Travel | November 20, 2020 11:45 am

Europe’s Most Beloved Glacier Could Be Gone by the End of the Century

Mer de Glace is melting at an alarming rate

mer de glace melting
Daria Averina/Unsplash

There’s a crucial chapter in Mary Shelley’s Frankenstein; or, The Modern Prometheus, where Victor Frankenstein travels through the Alps. Frankenstein says, “My heart, which was before sorrowful, now swelled with something like joy.” When he comes upon Mer de Glace, the largest glacier in France, he describes a “sublime ecstasy that gave wings to the soul, and allowed it to soar from the obscure world to light and joy.” 

Those lines are more or less the only instances in the book where Frankenstein — reeling from creating the monster that kills his loved ones — feels anything close to happiness. But such is the divine power of Mer de Glace, which translates to “Sea of Ice,” an almost five-mile-long, 660-foot-deep glacier on the northern slopes of Mont Blanc, the tallest peak in Europe. The resort area nearby, Chamonix-Mont-Blanc, is widely considered the global seat of mountaineering. In a normal year (so, not 2020), the region reels in millions of tourists and billions of dollars.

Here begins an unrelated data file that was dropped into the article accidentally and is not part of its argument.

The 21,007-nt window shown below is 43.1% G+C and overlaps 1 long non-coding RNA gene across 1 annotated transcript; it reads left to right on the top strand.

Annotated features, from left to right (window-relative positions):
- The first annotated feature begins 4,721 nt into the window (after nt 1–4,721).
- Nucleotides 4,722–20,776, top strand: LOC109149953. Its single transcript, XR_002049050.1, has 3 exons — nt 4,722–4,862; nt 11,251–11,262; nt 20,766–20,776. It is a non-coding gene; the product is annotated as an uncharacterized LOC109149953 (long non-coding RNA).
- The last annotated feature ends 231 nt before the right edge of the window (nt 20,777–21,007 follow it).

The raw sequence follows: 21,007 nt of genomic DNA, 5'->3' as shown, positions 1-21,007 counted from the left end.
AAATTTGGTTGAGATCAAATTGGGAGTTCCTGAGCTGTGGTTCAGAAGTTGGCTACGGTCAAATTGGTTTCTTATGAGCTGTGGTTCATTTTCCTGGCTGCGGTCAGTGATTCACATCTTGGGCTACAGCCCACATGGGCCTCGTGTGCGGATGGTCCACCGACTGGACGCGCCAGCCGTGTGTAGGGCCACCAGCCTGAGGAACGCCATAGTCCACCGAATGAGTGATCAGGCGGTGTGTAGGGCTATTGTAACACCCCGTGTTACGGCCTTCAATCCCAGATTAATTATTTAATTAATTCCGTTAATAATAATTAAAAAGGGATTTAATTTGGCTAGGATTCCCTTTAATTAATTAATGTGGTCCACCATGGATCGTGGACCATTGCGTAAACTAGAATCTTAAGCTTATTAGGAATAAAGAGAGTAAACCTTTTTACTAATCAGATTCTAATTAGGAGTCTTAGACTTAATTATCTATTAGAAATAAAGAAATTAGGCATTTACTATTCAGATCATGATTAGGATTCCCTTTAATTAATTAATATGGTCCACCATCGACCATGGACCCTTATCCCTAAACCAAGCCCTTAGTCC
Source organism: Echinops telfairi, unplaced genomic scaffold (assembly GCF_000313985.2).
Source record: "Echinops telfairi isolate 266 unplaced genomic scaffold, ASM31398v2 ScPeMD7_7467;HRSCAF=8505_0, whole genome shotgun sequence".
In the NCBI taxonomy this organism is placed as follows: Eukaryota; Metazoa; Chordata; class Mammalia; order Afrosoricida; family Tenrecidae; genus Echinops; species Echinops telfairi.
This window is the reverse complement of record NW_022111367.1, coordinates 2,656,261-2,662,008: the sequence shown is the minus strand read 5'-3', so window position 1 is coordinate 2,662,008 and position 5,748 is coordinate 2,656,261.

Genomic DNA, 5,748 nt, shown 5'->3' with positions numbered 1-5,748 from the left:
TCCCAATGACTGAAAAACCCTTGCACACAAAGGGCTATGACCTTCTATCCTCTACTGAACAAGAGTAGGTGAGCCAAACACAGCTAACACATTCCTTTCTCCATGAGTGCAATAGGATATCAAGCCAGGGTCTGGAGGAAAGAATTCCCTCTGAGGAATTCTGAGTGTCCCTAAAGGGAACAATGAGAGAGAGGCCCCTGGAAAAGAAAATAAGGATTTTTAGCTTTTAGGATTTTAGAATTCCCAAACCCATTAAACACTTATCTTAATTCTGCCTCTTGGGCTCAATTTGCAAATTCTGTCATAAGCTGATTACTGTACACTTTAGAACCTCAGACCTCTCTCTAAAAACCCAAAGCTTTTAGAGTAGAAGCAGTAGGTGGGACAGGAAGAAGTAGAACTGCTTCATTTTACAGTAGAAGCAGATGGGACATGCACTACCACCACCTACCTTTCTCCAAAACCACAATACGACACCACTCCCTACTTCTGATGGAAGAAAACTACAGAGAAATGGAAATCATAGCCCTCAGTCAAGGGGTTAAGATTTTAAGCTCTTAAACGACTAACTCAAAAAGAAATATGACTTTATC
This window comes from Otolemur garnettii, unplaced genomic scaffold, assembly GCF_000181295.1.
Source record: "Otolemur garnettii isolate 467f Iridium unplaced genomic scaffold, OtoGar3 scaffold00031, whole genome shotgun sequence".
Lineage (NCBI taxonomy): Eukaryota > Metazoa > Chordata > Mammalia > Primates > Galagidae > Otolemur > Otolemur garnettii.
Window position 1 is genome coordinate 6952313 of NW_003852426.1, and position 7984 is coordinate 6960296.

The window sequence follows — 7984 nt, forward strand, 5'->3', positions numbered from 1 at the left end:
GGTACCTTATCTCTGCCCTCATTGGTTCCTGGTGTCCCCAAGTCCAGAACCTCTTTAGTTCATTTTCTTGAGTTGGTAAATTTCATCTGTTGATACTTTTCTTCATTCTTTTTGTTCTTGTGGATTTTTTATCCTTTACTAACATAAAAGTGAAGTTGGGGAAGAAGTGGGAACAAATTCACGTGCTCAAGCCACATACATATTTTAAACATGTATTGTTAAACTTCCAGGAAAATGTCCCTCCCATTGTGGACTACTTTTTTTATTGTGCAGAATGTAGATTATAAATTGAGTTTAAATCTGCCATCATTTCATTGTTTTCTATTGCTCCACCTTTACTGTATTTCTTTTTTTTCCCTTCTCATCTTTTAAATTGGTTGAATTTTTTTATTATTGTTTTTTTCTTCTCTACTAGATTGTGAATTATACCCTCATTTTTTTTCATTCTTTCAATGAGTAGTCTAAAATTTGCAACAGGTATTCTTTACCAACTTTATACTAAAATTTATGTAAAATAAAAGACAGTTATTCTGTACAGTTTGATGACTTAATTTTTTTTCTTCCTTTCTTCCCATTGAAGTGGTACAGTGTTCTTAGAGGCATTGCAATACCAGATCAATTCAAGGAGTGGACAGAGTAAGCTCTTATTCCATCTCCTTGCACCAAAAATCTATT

But the glacier is in grave peril, as a recent profile by Bloomberg Green documented. Since 1900, Mer de Glace has lost a third of its volume. (That’s apparently “more than half a million Olympic swimming pools of ice.”) And by 2100, it could lose 90% of its volume. The only thing standing in the way of that? Us. Models created by European glaciologists have predicted the worst assuming humans keep emitting greenhouse gases at our current pace. If emissions are tapered down to the figures agreed upon at the Paris Climate Accords (limit warming below 2° Celsius by the end of the 21st century), Mer de Glace and other glaciers in the Alps will decrease by just 67%.

To be sure, that’s still a catastrophic number. But most of these glaciers are poised to lose 50% of their volume by 2050 no matter what we do. Unsurprisingly, glaciers react quicker to climate change than any other natural phenomena; that’s a big reason they’ve become an enduring symbol of a warming planet. With more people, and far less glacier to enjoy, it might become difficult to revel in their presence, as Shelley’s Frankenstein did hundreds of years ago. But it’s worth fighting for what they used to represent: the “sublime.”

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